By David Amoruso for Gangsters Inc.
No one is above the law. But some gangsters become so powerful that they begin to think they are. Mexico’s narco elite can’t be faulted for thinking that they are untouchable. They get away with mass murder regularly. Bribes and threats are enough to keep the law at bay. But make no mistake: when the law targets them, they will go down.
El Chapo’s son Ovidio Guzman realized this yesterday when he was arrested by Mexican security forces before the crack of dawn in the small village of Jesus Maria, north of Culiacan, Sinaloa. The U.S. Department of State offered a $5 million reward for information leading to 32-year-old Ovidio’s arrest. In the United States, he faces multiple drug charges and a lengthy prison sentence if convicted.
Like father, like sons
One would think that all gangsters realize that no matter how much power they accrue, the law always wins. This should be especially clear to the sons of one of the world’s most notorious drug lords, Joaquin “El Chapo” Guzman. They saw their father rise to become arguably the most powerful man in Mexico. He became rich beyond belief, ranking among the ten wealthiest people in Mexico.
Guzman’s decisions were a matter of life and death. His orders were a catalyst for untold horrors. He sent men, women, and children to their deaths and was the cause of horrific torture murders, all in the name of drugs, money, and power. It was never enough, no matter the cost of life and soul.
Despite all his might, El Chapo was taken down. It took a lot of time and effort on more than one occasion but in the end authorities managed to lock him up and extradite him to the United States. There, he was put on trial and found guilty of all counts. He was sentenced to life behind bars plus 30 years and is spending his remaining years at ADX Florence, the most secure supermax prison in the country.
- READ: The End: Mexico Narco kingpin Joaquin “El Chapo” Guzman sentenced to life in prison plus 30 years
This ending illustrates perfectly that no one is above the law. Not even the man who once was the most powerful drug lord in Mexico, and perhaps the world.
Still, it’s a hard lesson to learn when one is sitting atop the narco elite. The past few years, Ovidio (left) was following in his father’s footstep. Ovidio and his brothers Ivan Archivaldo and Jesus Alfredo became known as “Los Chapitos” and were destined to take over for their imprisoned father and become the leaders of the Sinaloa Cartel.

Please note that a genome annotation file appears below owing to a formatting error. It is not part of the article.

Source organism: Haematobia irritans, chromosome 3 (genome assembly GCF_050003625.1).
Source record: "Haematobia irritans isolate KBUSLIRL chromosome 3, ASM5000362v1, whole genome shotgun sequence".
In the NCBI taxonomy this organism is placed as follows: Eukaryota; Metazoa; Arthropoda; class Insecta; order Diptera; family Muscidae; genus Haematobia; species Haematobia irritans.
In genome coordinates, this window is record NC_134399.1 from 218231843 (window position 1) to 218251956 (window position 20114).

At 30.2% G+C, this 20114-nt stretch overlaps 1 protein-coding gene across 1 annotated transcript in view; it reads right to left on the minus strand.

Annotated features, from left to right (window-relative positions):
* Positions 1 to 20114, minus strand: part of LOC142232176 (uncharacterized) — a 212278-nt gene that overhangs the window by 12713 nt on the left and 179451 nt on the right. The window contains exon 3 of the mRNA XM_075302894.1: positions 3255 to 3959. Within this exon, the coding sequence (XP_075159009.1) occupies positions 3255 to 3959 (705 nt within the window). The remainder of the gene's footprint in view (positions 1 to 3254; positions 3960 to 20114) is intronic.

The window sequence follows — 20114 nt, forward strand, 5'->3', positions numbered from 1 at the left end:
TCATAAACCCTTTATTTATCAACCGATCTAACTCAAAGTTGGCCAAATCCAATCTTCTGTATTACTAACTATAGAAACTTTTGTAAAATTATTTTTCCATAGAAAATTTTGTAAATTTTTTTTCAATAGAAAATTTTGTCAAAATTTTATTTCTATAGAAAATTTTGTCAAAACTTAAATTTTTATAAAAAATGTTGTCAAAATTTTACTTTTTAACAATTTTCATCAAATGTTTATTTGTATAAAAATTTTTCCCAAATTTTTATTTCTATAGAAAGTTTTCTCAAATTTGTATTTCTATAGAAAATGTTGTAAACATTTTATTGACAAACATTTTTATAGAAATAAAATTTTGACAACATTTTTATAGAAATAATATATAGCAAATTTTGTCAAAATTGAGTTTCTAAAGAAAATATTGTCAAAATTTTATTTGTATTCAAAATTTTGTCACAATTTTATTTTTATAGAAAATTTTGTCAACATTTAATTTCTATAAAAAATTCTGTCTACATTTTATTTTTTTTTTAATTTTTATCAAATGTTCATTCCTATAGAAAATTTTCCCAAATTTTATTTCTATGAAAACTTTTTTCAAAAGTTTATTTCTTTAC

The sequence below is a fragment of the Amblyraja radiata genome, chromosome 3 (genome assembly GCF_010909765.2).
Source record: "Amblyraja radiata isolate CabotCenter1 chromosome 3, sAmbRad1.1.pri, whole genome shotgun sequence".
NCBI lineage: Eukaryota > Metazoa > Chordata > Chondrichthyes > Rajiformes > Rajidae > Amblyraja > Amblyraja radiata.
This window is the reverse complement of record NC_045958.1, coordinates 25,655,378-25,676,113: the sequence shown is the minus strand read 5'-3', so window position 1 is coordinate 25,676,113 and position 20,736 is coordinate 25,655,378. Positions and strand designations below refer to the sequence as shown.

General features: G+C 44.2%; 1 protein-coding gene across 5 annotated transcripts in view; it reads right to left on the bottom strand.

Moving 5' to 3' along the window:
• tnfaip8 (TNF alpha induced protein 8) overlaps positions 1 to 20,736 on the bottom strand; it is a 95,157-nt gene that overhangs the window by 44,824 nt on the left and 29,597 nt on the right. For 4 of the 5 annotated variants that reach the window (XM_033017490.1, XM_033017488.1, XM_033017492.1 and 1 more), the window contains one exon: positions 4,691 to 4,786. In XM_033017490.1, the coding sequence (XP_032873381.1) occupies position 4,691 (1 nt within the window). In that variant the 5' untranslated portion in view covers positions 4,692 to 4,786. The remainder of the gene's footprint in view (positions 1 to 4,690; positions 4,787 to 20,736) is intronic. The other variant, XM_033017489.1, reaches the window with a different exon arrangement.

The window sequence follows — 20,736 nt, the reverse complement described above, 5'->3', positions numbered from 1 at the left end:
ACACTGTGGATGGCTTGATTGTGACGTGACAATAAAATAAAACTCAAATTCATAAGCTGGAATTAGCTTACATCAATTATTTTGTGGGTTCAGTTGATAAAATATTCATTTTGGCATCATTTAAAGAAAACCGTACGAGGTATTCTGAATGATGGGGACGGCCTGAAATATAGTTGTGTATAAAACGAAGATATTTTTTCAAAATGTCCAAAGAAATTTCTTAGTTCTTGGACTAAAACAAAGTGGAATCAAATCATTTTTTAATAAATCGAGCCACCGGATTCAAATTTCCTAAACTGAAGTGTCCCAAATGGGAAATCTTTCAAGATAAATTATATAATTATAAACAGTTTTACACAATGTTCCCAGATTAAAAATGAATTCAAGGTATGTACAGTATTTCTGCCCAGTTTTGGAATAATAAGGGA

At that point it was hard to believe the law could touch them. Especially when every day they were seeing confirmations of their all-encompassing power. Underlings agreeing with every word they said, girls at their beck and call, the power to end lives with a small nod. And, most importantly, that police release you hours after you’ve been arrested – on orders from the president of Mexico.
- READ: Mexico’s “El Padrino” of Narcos, Miguel Angel Felix Gallardo, leaves prison after serving 33 years
Like happened when federal security forces arrested Ovidio in Culiacan in October of 2019. When word of his arrest got out, cartel gunmen occupied the city. They threw up roadblocks and used military-grade weapons to attack the Guardia Nacional, local police, and the army. The Sinaloa Cartel effectively held the city hostage. This was their territory and they wanted their leader back.
Authorities felt compelled to agree and released Ovidio several hours after his arrest. President Andrés Manuel López Obrador said he supported the release as it would “prevent more bloodshed”.
- READ: The DEA Toppled Kingpin “El Chapo” Guzman; Who's Mexico's Drug Underworld Next Boss of Bosses?
Can you blame Ovidio for believing he was above the law?
Cartel chaos: More roadblocks, schools and airport closed
After his arrest yesterday, Ovidio’s men of the Sinaloa Cartel took to the streets again. They blocked the roads with burning vehicles. Local and state officials warned residents to stay inside. Schools were closed and local government activities were canceled.
The Mexican military even had to close Culiacan International Airport after gunmen began shooting at a military plane and a passenger plane of AeroMexico, which was about to take off. Passengers posted videos on social media of the scary moments inside the plane.
According to media reports, 29 people were killed in the riots. Among the people killed are 10 members of the Mexican military and 19 members of the Sinaloa Cartel.
Despite the violence, this time authorities sat tight. Ovidio was flown to a prison facility in Mexico City where he will await the next phase of his career. Will he organize a prison break? Or will he end up like his father in a maximum security prison in the United States?
Whatever will happen now remains up for debate, but the end is near and predestined. No one is above the law. Not even the son of El Chapo.
UPDATE JANUARY 7: A Mexico City federal judge halted the extradition of Ovidio to the United States on Friday. Another judge later ordered that he will be held in preventive detention for 60 days for the purpose of extradition after a hearing at the Altiplano maximum security prison where he is currently being detained. It is the same facility that once housed his father.
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